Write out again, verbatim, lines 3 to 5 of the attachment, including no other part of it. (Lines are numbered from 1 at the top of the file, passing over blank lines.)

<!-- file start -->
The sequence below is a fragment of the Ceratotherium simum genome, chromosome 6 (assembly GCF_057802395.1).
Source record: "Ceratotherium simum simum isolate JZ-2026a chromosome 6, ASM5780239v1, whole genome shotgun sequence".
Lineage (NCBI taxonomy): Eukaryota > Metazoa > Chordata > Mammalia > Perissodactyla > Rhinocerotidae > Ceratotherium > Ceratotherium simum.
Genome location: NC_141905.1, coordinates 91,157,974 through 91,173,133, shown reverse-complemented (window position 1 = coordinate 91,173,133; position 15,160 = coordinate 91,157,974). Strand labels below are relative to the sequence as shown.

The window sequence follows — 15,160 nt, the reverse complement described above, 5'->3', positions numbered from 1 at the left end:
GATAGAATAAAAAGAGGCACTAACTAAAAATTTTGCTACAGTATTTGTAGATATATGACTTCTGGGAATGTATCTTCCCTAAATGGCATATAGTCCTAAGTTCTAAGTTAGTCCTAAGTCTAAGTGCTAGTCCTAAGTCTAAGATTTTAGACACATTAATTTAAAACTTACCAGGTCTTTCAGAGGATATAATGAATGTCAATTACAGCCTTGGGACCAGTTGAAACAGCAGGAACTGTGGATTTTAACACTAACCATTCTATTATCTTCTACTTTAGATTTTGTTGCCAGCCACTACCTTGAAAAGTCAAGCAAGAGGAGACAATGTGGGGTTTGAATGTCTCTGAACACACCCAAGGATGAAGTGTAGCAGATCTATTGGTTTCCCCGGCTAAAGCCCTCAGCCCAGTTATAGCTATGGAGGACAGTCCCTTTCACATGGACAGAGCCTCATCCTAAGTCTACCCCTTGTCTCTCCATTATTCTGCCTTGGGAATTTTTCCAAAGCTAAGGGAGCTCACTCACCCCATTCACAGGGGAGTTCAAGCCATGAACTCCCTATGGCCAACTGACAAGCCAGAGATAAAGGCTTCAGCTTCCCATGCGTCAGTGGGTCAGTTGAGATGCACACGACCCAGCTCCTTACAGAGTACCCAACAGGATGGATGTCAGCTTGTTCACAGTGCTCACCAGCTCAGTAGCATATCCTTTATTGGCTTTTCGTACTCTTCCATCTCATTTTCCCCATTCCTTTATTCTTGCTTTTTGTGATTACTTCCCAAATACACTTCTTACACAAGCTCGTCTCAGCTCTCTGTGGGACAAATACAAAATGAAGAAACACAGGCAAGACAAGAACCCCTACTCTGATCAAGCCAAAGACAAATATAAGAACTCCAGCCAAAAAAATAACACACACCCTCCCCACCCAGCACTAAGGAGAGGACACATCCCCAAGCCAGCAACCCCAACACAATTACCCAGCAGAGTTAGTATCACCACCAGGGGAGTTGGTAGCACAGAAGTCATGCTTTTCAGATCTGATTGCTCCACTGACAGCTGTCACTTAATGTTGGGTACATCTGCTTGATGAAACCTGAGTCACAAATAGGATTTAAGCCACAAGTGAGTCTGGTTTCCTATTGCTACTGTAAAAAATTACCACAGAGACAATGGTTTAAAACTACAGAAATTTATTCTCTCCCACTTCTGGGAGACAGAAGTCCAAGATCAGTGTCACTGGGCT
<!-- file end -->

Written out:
Lineage (NCBI taxonomy): Eukaryota > Metazoa > Chordata > Mammalia > Perissodactyla > Rhinocerotidae > Ceratotherium > Ceratotherium simum.
Genome location: NC_141905.1, coordinates 91,157,974 through 91,173,133, shown reverse-complemented (window position 1 = coordinate 91,173,133; position 15,160 = coordinate 91,157,974). Strand labels below are relative to the sequence as shown.

The window sequence follows — 15,160 nt, the reverse complement described above, 5'->3', positions numbered from 1 at the left end: